FOO FIGHTERS 10/12/18, Kansas City

Live at the aptly named Sprint Center—because the band not only sprints nonstop, it gallops! (Photo credit: Brantley Gutierrez.)

By Danny R. Phillips

I saw it with my own two eyes this past Friday night in Kansas City; the transformation is now complete. Sprawling stadium hero guitar solos, a drum riser that raised twenty feet in the air for a drum solo from the superb Taylor Hawkins, Dave working the crowd like a rock god carnival barker on speed.  It’s true, it has come to fruition: Foo Fighters are my generation’s Led Zeppelin.  The band’s bombast and control of the stage rivals any of the giants of the 1970’s, kicking you in the face one minute, soothing you with a ballad the next.

Over the past 25 years, I have seen The Fighters of Foo go from a band born of grief at the loss of Dave Grohl’s band mate and friend Kurt Cobain, creating from the maelstrom a self-recorded album meant to be for only his friends, a record where Grohl played all the instruments (except for The Afghan Whigs Greg Dulli’s appearance with his guitar on the track “X-Static”), I’ve stayed with the band through good records and not so great ones, I’ve seen them go from 1,500 seat rooms to the 18,000 strong packed into The Sprint Center like so many sardines.  I’ve seen guitarists come, go and in the case of former Germs great Pat Smear, come back again, I’ve sat through hiatuses, rumors of break ups and numerous Grohl side projects as I waited patiently for more Foo Fighters.

I have witnessed the trading in of original drummer William Goldsmith for the nearly bionic Taylor Hawkins and the retirement of Smear for Franz Stahl, former member with Grohl in Scream. Through it all, I’ve stayed diligent in my resolve when it comes to Grohl and Company; every time I get the chance to see the spectacle of Foo, I’ve never left disappointed.  This night in October would be no different, in fact it would be one of the best performances (and longest, clocking in at just over 3 hours) I’ve had the pleasure to see.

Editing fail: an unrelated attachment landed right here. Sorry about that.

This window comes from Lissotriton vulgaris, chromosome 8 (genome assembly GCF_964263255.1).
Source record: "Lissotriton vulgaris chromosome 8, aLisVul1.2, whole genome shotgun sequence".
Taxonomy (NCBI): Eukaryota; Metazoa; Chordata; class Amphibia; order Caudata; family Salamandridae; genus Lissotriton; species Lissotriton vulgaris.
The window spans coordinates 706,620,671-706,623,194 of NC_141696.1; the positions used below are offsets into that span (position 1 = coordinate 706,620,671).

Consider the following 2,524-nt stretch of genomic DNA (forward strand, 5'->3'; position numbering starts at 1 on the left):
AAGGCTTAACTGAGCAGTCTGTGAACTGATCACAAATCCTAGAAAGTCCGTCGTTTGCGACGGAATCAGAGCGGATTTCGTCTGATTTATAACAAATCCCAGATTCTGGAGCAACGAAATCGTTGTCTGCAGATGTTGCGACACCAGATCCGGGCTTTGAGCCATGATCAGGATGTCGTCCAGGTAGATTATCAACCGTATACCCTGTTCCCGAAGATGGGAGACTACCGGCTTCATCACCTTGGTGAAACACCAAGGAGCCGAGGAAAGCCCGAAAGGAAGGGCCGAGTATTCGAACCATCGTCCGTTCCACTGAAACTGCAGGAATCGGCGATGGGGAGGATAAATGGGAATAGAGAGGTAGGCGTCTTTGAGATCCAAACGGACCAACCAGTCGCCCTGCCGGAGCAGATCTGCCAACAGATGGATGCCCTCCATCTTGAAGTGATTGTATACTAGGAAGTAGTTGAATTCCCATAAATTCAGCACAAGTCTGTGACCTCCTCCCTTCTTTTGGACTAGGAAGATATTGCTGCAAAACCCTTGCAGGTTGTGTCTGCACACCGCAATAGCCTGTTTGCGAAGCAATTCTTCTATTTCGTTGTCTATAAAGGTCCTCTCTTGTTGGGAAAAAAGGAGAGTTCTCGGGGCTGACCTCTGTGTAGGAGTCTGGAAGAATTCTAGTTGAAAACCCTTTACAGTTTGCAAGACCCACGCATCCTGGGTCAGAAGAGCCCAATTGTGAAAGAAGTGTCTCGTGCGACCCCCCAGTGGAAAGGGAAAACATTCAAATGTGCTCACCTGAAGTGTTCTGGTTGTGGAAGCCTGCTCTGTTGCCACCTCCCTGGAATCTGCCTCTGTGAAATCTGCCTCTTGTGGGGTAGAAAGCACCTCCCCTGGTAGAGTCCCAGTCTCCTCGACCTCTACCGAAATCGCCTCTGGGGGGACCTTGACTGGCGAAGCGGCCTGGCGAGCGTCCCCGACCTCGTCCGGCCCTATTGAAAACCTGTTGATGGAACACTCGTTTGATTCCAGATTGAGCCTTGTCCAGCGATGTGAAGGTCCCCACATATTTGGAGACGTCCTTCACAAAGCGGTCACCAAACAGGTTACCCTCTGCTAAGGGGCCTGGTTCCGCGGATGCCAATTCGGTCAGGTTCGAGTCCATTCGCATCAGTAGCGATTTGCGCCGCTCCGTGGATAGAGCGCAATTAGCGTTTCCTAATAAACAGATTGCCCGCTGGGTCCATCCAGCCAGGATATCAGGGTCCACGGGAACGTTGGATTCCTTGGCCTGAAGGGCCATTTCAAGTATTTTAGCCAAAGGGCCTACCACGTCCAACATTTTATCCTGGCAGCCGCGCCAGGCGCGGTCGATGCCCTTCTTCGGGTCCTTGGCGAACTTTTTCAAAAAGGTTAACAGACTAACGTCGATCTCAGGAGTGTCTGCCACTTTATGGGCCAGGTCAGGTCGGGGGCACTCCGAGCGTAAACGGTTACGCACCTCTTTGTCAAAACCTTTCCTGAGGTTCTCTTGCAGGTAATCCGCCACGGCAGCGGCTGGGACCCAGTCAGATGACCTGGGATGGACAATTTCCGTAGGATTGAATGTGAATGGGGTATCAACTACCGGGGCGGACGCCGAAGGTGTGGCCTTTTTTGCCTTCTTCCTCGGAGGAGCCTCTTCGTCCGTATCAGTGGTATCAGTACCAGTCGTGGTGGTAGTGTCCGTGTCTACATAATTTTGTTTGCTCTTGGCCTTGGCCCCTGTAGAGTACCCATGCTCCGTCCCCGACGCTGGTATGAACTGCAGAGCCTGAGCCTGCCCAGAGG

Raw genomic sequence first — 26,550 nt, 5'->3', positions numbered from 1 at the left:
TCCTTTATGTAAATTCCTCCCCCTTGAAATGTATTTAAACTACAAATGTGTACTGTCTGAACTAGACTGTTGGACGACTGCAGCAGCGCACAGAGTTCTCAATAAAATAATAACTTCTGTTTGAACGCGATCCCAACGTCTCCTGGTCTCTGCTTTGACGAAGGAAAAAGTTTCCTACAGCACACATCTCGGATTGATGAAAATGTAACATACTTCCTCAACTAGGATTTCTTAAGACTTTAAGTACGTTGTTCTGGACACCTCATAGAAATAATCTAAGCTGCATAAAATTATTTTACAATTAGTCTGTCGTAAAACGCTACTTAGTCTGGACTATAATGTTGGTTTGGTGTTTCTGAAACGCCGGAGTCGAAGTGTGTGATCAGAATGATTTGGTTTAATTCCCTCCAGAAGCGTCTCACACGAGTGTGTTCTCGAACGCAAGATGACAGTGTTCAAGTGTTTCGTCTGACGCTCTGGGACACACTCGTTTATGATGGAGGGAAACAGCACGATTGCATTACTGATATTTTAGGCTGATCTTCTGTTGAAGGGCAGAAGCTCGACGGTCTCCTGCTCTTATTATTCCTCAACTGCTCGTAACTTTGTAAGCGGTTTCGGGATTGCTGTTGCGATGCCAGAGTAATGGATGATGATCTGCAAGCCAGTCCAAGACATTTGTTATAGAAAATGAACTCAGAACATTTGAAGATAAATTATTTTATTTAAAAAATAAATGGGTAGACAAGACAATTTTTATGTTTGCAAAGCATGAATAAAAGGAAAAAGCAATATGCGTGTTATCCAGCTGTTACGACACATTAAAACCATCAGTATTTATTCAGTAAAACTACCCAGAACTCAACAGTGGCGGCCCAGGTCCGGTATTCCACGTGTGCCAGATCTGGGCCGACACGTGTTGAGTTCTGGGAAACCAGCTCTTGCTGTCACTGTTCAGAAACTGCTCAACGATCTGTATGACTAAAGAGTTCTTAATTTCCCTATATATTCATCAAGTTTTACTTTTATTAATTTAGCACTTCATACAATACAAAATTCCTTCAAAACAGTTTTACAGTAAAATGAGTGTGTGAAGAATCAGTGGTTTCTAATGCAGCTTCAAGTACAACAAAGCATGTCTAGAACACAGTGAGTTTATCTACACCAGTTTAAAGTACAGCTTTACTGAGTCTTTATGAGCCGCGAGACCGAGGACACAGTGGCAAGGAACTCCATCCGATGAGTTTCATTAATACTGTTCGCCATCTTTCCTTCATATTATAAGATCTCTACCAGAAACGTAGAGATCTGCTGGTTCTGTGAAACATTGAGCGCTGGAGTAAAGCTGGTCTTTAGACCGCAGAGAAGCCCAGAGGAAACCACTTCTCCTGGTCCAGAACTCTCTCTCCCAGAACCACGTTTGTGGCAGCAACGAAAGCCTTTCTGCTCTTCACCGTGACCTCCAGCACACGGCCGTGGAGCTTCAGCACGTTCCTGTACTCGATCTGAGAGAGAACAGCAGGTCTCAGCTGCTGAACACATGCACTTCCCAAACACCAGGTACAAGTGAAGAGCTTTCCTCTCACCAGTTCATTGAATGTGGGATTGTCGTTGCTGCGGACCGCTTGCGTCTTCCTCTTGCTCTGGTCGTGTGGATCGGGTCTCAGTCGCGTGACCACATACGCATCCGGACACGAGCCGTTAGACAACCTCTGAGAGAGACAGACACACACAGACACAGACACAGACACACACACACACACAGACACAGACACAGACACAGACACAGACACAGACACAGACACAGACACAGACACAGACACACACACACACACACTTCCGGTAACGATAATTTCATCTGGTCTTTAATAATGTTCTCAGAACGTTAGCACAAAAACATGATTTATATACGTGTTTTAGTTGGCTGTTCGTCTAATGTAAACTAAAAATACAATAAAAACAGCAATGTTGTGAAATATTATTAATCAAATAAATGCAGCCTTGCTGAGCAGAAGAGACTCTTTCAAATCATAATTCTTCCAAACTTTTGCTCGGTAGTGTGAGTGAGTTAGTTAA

Stacked at the start with three new tracks from the 2017 record Concrete and Gold “Sky is a Neighborhood,” “Run,” and “La Dee Da,” the Foos then tore through a career spanning set that included “Walk,” from Wasting Light “This is a Call,” “Monkeywrench,” “The Pretender,” “Learn to Fly,” Van Halen’s “Jump” to the tune of John Lennon’s “Imagine,” The Ramones’ “Blitzkrieg Bop” with Smear showing his punk rock guitar chops and Taylor Hawkins trading places with Dave behind the drums to provide startlingly well done Freddie Mercury lead vocals on the Queen classic “Under Pressure” with Dave returning to the drum throne where he will always be king, a treat even if it for just one song and jamming Metallica’s “Enter Sandman” with a seven year old kid on lead guitar, after which Dave gave the kid his guitar.  Each one of their albums were represented in the 25-song set, giving new and old fans alike a taste of what they wanted, sending everyone home happy.  Closing the show with a stirring rendition of “Everlong” from The Colour and the Shape.

Underneath all the trappings of the stadium rock show (the solos, illuminating the darkness of the Sprint Center with cell phones, the stories between songs, the banter), Foo Fighters are still a band that comes to rock, Dave’s nearly 50 year old voice screaming like a kid, never phoning it in, always giving the fans what they want, making sure to cover all the moments that give the concertgoer something to remember.  The shows are never boring, the audience never slighted.  This night, like many nights over the past two decades, gave me things I’ll remember and talk about for years to come.

Dave Grohl proved to me once again that he is the showman for a generation.  Standing tall above the rest, never running out of gas and always leaving you wanting more.  Two questions swim around my mind as I write this: will I ever realize my dream of interviewing Dave and when in the fuck will they play “Wattershed” live again? There’s always next time…

 

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